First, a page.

Anyone who has been reading these pages for long will know how cross I get about mindless consumerism. And 'stuff'. An endless ocean of miserably manufactured, 'must have' tat which keeps us all in the malls and up to our eyeballs in debt, and working all the days of our lives to pay for it.
I have never been much of a spender, having been brought up by very thrifty parents, and also because walking around shops and making decisions about buying things is like my worst nightmare.. and yet, somehow, I have effortlessly collected a house full of stuff. It's like there really is a conspiracy.
So, having spent a lot of time over the last few months contemplating, well, everything, I have come to a few tentative conclusions:
1 Our society, organised around global capitalism as it is, exploits the labour of many to benefit the few. Here in Tasmania, I am one of the few. I can buy a kettle from K-mart for $12 or a jar of orange marmalade made in Poland for $1.20. I cannot buy a jar of locally made jam for less than $4.50, and I cannot buy a locally made kettle at all.
As the parent of four brilliant, darling children, I am doing all I can to make sure they have the best chance to find meaningful and fulfilling work. Why should the brilliant, darling children of parents in the developing world not have the same chance of finding meaningful and fulfilling work just so I can have a $12 kettle? And why are the brilliant, darling children of Tasmania condemned to work at Kmart when they could be starting kettle-manufacturing businesses?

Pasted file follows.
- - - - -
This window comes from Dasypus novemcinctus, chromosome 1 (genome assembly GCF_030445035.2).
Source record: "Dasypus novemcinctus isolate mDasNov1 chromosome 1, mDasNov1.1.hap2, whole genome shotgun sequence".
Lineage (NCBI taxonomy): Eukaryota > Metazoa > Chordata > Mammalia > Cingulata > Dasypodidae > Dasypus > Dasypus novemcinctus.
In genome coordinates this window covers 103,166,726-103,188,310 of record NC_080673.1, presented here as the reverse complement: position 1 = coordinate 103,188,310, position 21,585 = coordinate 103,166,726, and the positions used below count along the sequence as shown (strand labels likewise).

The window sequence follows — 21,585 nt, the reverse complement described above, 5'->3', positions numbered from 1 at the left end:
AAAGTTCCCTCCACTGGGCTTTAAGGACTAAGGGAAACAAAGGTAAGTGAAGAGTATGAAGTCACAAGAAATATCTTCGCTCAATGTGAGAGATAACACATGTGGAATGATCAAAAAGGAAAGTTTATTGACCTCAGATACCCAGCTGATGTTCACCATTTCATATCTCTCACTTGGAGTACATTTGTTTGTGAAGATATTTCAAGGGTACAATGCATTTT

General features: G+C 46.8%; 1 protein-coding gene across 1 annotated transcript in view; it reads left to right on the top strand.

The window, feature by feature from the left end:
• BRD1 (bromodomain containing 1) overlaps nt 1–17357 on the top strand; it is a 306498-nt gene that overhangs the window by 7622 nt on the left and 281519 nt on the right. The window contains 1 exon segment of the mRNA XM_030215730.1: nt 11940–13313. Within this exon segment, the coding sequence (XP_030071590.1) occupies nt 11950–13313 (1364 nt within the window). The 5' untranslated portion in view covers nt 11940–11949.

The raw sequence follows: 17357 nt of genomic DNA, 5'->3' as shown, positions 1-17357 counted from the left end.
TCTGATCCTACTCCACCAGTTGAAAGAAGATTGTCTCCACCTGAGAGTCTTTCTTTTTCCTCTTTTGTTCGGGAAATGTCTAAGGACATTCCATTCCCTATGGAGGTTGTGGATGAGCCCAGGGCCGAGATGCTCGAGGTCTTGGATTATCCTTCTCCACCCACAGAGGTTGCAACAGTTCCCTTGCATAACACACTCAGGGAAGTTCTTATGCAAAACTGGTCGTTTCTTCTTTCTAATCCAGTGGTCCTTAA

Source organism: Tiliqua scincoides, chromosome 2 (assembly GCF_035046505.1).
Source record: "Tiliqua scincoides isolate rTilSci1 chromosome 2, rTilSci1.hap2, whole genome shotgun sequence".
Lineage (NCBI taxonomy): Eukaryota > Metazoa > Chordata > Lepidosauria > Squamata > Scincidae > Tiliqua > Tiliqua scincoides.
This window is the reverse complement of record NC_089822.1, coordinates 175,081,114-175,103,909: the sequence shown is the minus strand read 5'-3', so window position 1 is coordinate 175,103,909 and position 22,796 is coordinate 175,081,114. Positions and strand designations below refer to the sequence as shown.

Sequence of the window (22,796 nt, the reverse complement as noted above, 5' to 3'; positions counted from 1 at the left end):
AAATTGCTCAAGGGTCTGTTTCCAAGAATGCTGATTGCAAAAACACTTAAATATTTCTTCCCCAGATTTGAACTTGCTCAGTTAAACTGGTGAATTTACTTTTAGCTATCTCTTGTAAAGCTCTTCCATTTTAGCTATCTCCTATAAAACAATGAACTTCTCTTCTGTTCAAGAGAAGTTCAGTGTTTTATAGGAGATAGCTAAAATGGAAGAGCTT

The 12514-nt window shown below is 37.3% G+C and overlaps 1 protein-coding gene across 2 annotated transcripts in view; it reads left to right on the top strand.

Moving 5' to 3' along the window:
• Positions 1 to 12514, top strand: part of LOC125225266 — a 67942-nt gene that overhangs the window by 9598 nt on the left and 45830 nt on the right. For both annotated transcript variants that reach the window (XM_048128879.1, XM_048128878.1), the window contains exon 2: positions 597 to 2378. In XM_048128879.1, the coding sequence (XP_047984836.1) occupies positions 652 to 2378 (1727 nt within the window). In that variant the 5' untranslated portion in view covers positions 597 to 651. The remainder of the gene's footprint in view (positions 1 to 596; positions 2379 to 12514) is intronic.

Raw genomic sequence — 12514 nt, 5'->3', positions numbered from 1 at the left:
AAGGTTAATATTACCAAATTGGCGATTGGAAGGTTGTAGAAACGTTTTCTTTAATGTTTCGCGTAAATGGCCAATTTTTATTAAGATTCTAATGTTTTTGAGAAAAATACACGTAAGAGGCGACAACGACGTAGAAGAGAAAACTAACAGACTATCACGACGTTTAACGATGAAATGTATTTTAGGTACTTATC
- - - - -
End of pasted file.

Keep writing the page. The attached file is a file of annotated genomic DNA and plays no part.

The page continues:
2 Our society, organised around global capitalism as it is, exploits the resources of the many to benefit the few. My river isn't being polluted by mine tailings to make a widget to put in my kettle. But I expect someone's river is. I get the kettle. They get the polluted river. I am a bit lucky aren't I?
3 I can't see any way to fix the evils of global capitalism (I am working on it..) but actually, maybe I don't have to participate in it any more. Can I live my life creatively and happily, with much more labour, and also much less guilt, in the cracks and spaces between the monolithic institutions that rule our lives? What if I just try? I can only fail, and then I'll be right back here where I already am. To paraphrase Thoreau, it is better to aim high, and fail immediately, than not to aim high at all.
4 My very first act will be to not buy stuff. In an age where we are all defined as consumers in every sphere of life, I think this might be the most subversive act of all. And also it frees me to lie in the hammock and read my book, instead of going shopping. I am also determined to work out how to avoid grocery shopping, then my life will be heaven on earth.
5 I don't quite know how I am going to work this out. As I write, my last black bra that fits is coming apart at the seams, and Posy and Rosy could both use new rash vests for swimming. I can't leave the cash economy altogether, but I can think very carefully about where my dollars go.
6 My first and biggest challenge is to use what I already have. If I were to measure my (quite modest) houseful of 'stuff' against the possessions of most other human beings through time and space, I imagine I would be up there in the 1% . I don't need more things (except a black bra and two rashies ..). I think what I need is to look at what I have with different eyes. The eyes that can see how much I have, instead of the eyes that can only see what the neighbours have, and what all the beautiful people on TV have, and what all the bloggers have in their perfect houses and gardens. What I need is to be able to wake up every morning and say, 'I have enough!'
7 I just examined my bra - with difficulty, as I am wearing it - and I am pretty sure I can mend it. A course of action that genuinely didn't occur to me until I was writing this post. Now I can put off thinking about how to acquire a new one.
8 The children are going to LOVE this:)
A Bit More Subtraction
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